Colin Graves has apologised “personally and unreservedly” to those who experienced racism at Yorkshire after the club’s board approved a loan offer that paves the way for his controversial return as chair.
The debt-ridden county’s long search for fresh investment has brought them back to the man who served as chair between 2012 and 2015 before leaving for the same role at the England and Wales Cricket Board.
With time running out to keep the business viable, almost £15million owed to the Graves family trust and a host of other potential investors no longer at the table, the board has recommended an emergency funding offer fronted by the 75-year-old.
The club’s membership will be asked to vote through the proposal at an extraordinary general meeting on February 2.
Graves’ reinstatement, which is expected to go ahead, represents a divisive move considering the racism scandal which has engulfed Yorkshire in recent years, an episode which partially took place during his first stint in charge.
Azeem Rafiq, the spinner-turned-whistleblower who first shed light on the issue, told the PA news agency it would represent “a sad day for all those that have suffered racism”, while MPs have raised concerns.
Graves has been bullish on the issue in the past, causing anger last summer when he told Sky Sports News that while he had never witnessed any racial discrimination during his tenure “there could have been a lot of banter”.
But he has now moved to adopt a more conciliatory tone and distanced himself from those comments.
“I apologise personally and unreservedly to anyone who experienced any form of racism at Yorkshire County Cricket Club,” he said in a statement.
“Discrimination or abuse based on race, ethnicity or any other protected characteristic is not and never will be acceptable.
“I profoundly regret some of the language I used when asked about the events that took place when I was chairman, at a time when I was no longer at the club. I understand and sympathise with those who regarded my comments as dismissive or uncaring.
“I am determined to do whatever is required to ensure Yorkshire County Cricket Club continues to reflect the communities it represents. The club cannot and will not succeed unless it is united in its commitment to meet the highest professional standards, on and off the field.
“I want to make it clear that we accept the findings of the report carried out by the Independent Commission for Equity in Cricket and its recommendations. If I am confirmed as chairman, the Equality, Diversity and Inclusion work that has been carried out over the last two years will continue.
“I hope that new and older members, former players, commercial sponsors and broadcasters will work with us to ensure that everyone connected with Yorkshire cricket is proud to be associated with the club.”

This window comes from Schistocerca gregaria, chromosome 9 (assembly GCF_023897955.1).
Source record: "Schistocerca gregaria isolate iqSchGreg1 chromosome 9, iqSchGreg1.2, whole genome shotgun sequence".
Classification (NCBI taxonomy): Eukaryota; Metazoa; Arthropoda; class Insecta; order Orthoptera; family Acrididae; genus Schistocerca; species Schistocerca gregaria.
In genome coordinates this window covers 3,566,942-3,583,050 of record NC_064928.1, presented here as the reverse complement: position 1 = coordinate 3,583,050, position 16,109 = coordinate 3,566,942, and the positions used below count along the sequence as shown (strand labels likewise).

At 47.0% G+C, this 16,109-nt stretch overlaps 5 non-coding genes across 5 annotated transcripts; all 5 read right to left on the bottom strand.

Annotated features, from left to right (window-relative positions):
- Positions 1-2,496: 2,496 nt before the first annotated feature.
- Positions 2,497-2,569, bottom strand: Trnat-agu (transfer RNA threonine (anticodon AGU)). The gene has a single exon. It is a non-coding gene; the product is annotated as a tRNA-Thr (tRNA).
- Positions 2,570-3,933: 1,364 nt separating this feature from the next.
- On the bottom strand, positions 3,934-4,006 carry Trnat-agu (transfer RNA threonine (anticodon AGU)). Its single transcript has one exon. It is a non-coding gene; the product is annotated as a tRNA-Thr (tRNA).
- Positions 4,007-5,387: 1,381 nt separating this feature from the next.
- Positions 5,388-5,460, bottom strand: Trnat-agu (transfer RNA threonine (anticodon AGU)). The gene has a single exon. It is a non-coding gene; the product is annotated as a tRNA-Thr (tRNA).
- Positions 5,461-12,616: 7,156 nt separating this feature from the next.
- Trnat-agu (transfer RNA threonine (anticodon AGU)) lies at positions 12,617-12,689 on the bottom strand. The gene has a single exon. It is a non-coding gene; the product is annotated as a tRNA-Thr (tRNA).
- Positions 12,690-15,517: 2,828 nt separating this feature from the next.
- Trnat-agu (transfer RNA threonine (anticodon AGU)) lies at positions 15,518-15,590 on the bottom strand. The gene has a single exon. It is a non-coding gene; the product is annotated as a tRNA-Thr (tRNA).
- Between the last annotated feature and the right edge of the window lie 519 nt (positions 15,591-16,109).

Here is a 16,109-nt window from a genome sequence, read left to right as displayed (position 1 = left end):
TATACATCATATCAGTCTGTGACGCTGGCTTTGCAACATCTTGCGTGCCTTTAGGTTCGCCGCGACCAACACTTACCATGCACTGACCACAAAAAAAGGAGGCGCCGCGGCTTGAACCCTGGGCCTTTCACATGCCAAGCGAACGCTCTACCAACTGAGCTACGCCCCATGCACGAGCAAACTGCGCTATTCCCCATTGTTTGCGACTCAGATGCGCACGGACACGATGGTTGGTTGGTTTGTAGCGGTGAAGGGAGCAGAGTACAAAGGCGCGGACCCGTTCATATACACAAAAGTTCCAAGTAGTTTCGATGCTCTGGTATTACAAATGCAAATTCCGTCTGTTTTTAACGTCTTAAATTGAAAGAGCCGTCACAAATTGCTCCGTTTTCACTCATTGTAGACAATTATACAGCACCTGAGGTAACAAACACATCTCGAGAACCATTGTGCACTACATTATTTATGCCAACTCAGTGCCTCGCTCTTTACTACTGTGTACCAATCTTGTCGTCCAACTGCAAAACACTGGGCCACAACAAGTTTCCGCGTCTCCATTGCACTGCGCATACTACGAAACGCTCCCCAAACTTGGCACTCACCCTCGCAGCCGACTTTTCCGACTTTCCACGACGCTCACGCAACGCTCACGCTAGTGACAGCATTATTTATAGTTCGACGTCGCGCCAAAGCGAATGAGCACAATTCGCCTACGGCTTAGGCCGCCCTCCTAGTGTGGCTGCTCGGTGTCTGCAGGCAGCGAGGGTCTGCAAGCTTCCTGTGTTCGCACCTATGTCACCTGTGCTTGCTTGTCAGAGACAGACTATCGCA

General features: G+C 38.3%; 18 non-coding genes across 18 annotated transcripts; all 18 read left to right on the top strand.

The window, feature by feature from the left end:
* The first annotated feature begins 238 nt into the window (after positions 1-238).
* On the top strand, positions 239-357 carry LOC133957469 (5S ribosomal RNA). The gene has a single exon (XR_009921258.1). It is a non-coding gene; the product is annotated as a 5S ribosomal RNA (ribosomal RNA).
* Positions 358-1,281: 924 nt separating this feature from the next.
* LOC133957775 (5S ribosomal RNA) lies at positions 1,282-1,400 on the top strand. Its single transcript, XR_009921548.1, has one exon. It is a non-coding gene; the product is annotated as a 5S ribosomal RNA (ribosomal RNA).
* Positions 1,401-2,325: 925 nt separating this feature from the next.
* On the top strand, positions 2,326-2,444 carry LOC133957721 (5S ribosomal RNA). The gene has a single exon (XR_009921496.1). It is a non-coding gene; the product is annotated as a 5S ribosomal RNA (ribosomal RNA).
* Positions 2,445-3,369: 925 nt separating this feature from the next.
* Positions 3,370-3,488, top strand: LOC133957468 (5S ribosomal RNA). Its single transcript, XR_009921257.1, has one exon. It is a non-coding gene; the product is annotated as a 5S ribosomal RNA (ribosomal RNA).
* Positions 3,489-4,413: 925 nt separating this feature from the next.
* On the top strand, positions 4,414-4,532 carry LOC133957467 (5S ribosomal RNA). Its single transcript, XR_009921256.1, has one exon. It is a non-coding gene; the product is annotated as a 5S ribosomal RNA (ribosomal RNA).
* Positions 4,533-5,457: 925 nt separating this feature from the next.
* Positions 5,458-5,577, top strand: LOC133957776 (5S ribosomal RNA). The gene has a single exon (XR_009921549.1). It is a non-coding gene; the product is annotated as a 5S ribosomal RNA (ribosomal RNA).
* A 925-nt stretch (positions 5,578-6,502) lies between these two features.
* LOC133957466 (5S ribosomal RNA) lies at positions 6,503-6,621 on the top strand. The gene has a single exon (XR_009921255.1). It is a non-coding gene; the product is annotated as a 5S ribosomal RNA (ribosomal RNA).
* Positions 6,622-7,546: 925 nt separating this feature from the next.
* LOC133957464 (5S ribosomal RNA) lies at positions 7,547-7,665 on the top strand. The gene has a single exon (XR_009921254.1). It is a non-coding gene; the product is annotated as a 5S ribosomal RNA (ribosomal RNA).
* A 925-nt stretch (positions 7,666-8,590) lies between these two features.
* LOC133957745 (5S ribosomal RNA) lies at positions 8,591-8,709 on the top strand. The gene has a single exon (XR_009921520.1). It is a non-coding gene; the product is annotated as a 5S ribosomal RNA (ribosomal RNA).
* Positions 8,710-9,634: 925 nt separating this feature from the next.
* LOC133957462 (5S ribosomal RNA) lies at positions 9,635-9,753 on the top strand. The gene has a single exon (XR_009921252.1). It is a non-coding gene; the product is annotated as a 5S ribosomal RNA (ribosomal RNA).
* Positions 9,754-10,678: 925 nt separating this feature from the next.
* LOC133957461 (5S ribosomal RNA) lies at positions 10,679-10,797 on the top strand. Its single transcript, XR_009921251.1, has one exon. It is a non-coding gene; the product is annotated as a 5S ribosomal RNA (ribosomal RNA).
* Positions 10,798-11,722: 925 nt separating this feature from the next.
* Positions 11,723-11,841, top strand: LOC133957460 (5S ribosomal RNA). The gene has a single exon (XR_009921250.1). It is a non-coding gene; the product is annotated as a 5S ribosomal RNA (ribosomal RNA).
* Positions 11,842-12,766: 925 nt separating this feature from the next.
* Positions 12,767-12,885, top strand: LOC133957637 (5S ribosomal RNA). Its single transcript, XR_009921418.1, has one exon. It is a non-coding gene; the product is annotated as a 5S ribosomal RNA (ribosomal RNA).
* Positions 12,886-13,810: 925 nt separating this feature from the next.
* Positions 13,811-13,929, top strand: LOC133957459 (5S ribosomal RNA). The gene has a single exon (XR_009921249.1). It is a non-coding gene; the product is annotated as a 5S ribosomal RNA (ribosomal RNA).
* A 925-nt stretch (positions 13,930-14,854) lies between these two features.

The England and Wales Cricket Board, which recently stepped in to provide Yorkshire with financial support in the form of cash advances, welcomed Graves’ apology but warned it would keep a close eye on the club’s conduct.
“Considerable work has been carried out at Yorkshire – and across cricket more widely – in recent years to tackle discrimination and make the game more inclusive, and it is vital this continues,” read a statement from the governing body.
“We welcome Colin Graves’ commitment to continue this work, his unreserved apology and acceptance of the findings of the Independent Commission for Equity in Cricket. These words must be put into action if Yorkshire members approve this deal.
“In addition, the ECB continues to exercise its ongoing role of ensuring effective oversight of governance across the wider game. There are also significant powers which can be used to hold Yorkshire County Cricket Club to account if it does not continue with the progress and reform we have seen over the last few years.”
The threat of suspending Headingley’s right to host international cricket was previously imposed in 2021 and lifted the following year following sweeping changes by previous chair Lord Kamlesh Patel.
The club’s EGM notice confirmed plans for an immediate cash injection of £1m, followed by further funding worth £4m over five months.
That is all contingent on members ratifying Graves’ return to an altered board alongside deputy Phillip Hodson, former managing director of The Hundred Sanjay Patel and Sanjeev Gandhi as non-executive directors. The initial £1m would be repayable instantly should those changes not meet with approval.
Graves made a direct appeal to the club’s membership ahead of their vote next month.
“I hope that members will vote in favour of this deal when it is put to them,” he said.
“Yorkshire CCC is one of the most illustrious sporting institutions in the country and one of the most successful clubs in world cricket. I believe its best days still lie ahead, but success on the field cannot be achieved without financial stability off the pitch.
“There are huge challenges ahead in order to achieve this. But if the offer is accepted by members, I will lead a management team which will oversee an immediate injection of capital into the club.
“It is our intention to get Yorkshire back to winning ways; grow the women’s game; and inspire a new generation of children and young adults to watch and play cricket.
“Yorkshire must be a club that is open and welcoming to everyone who shares a passion for the game, from every part of society.”
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